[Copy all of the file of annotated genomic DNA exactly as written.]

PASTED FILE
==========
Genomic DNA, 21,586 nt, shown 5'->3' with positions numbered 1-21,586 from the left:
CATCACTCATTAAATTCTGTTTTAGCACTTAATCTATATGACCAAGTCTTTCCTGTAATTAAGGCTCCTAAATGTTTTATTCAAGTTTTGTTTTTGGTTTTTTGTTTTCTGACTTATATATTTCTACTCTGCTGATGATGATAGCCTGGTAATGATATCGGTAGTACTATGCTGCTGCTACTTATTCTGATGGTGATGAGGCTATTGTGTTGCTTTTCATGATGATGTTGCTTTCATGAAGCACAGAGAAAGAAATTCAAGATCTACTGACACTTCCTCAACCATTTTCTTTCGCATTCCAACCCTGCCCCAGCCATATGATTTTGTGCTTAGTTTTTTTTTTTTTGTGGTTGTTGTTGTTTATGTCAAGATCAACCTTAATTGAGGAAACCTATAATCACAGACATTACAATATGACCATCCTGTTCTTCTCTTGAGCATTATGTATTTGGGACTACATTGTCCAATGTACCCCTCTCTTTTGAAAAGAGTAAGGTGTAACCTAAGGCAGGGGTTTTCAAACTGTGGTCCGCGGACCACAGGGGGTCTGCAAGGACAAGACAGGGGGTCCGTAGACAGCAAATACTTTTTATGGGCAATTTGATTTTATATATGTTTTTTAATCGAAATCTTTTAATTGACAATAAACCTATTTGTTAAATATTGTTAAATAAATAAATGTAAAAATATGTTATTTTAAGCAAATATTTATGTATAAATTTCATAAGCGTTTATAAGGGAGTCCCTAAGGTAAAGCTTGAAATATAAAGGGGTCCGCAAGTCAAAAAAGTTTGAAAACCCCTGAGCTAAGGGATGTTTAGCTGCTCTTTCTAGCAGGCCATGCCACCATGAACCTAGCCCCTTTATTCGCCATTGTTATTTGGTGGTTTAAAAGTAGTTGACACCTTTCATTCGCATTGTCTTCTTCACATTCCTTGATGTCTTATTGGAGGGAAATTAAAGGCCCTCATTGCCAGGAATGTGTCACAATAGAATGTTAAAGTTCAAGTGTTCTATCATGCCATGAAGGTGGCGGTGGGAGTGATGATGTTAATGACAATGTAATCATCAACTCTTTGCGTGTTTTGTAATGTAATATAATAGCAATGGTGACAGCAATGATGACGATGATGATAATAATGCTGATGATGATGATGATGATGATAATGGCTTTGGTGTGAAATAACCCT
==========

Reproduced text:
Genomic DNA, 21,586 nt, shown 5'->3' with positions numbered 1-21,586 from the left:
CATCACTCATTAAATTCTGTTTTAGCACTTAATCTATATGACCAAGTCTTTCCTGTAATTAAGGCTCCTAAATGTTTTATTCAAGTTTTGTTTTTGGTTTTTTGTTTTCTGACTTATATATTTCTACTCTGCTGATGATGATAGCCTGGTAATGATATCGGTAGTACTATGCTGCTGCTACTTATTCTGATGGTGATGAGGCTATTGTGTTGCTTTTCATGATGATGTTGCTTTCATGAAGCACAGAGAAAGAAATTCAAGATCTACTGACACTTCCTCAACCATTTTCTTTCGCATTCCAACCCTGCCCCAGCCATATGATTTTGTGCTTAGTTTTTTTTTTTTTGTGGTTGTTGTTGTTTATGTCAAGATCAACCTTAATTGAGGAAACCTATAATCACAGACATTACAATATGACCATCCTGTTCTTCTCTTGAGCATTATGTATTTGGGACTACATTGTCCAATGTACCCCTCTCTTTTGAAAAGAGTAAGGTGTAACCTAAGGCAGGGGTTTTCAAACTGTGGTCCGCGGACCACAGGGGGTCTGCAAGGACAAGACAGGGGGTCCGTAGACAGCAAATACTTTTTATGGGCAATTTGATTTTATATATGTTTTTTAATCGAAATCTTTTAATTGACAATAAACCTATTTGTTAAATATTGTTAAATAAATAAATGTAAAAATATGTTATTTTAAGCAAATATTTATGTATAAATTTCATAAGCGTTTATAAGGGAGTCCCTAAGGTAAAGCTTGAAATATAAAGGGGTCCGCAAGTCAAAAAAGTTTGAAAACCCCTGAGCTAAGGGATGTTTAGCTGCTCTTTCTAGCAGGCCATGCCACCATGAACCTAGCCCCTTTATTCGCCATTGTTATTTGGTGGTTTAAAAGTAGTTGACACCTTTCATTCGCATTGTCTTCTTCACATTCCTTGATGTCTTATTGGAGGGAAATTAAAGGCCCTCATTGCCAGGAATGTGTCACAATAGAATGTTAAAGTTCAAGTGTTCTATCATGCCATGAAGGTGGCGGTGGGAGTGATGATGTTAATGACAATGTAATCATCAACTCTTTGCGTGTTTTGTAATGTAATATAATAGCAATGGTGACAGCAATGATGACGATGATGATAATAATGCTGATGATGATGATGATGATGATAATGGCTTTGGTGTGAAATAACCCT